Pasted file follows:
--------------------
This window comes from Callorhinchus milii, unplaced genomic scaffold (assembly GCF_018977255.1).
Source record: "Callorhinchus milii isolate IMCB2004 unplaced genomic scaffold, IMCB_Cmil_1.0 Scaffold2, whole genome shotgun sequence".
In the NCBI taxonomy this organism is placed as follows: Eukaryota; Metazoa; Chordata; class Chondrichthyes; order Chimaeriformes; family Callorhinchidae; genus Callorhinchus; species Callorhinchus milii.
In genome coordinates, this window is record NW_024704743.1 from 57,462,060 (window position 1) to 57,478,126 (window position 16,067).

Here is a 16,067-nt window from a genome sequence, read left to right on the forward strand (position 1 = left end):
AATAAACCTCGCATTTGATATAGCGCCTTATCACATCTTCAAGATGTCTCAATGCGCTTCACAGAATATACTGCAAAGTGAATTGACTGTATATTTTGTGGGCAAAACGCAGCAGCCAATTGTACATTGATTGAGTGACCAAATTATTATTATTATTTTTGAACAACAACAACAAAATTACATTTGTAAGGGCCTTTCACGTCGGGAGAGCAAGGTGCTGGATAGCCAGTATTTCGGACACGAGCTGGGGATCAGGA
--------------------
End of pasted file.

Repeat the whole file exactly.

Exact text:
This window comes from Callorhinchus milii, unplaced genomic scaffold (assembly GCF_018977255.1).
Source record: "Callorhinchus milii isolate IMCB2004 unplaced genomic scaffold, IMCB_Cmil_1.0 Scaffold2, whole genome shotgun sequence".
In the NCBI taxonomy this organism is placed as follows: Eukaryota; Metazoa; Chordata; class Chondrichthyes; order Chimaeriformes; family Callorhinchidae; genus Callorhinchus; species Callorhinchus milii.
In genome coordinates, this window is record NW_024704743.1 from 57,462,060 (window position 1) to 57,478,126 (window position 16,067).

Here is a 16,067-nt window from a genome sequence, read left to right on the forward strand (position 1 = left end):
AATAAACCTCGCATTTGATATAGCGCCTTATCACATCTTCAAGATGTCTCAATGCGCTTCACAGAATATACTGCAAAGTGAATTGACTGTATATTTTGTGGGCAAAACGCAGCAGCCAATTGTACATTGATTGAGTGACCAAATTATTATTATTATTTTTGAACAACAACAACAAAATTACATTTGTAAGGGCCTTTCACGTCGGGAGAGCAAGGTGCTGGATAGCCAGTATTTCGGACACGAGCTGGGGATCAGGA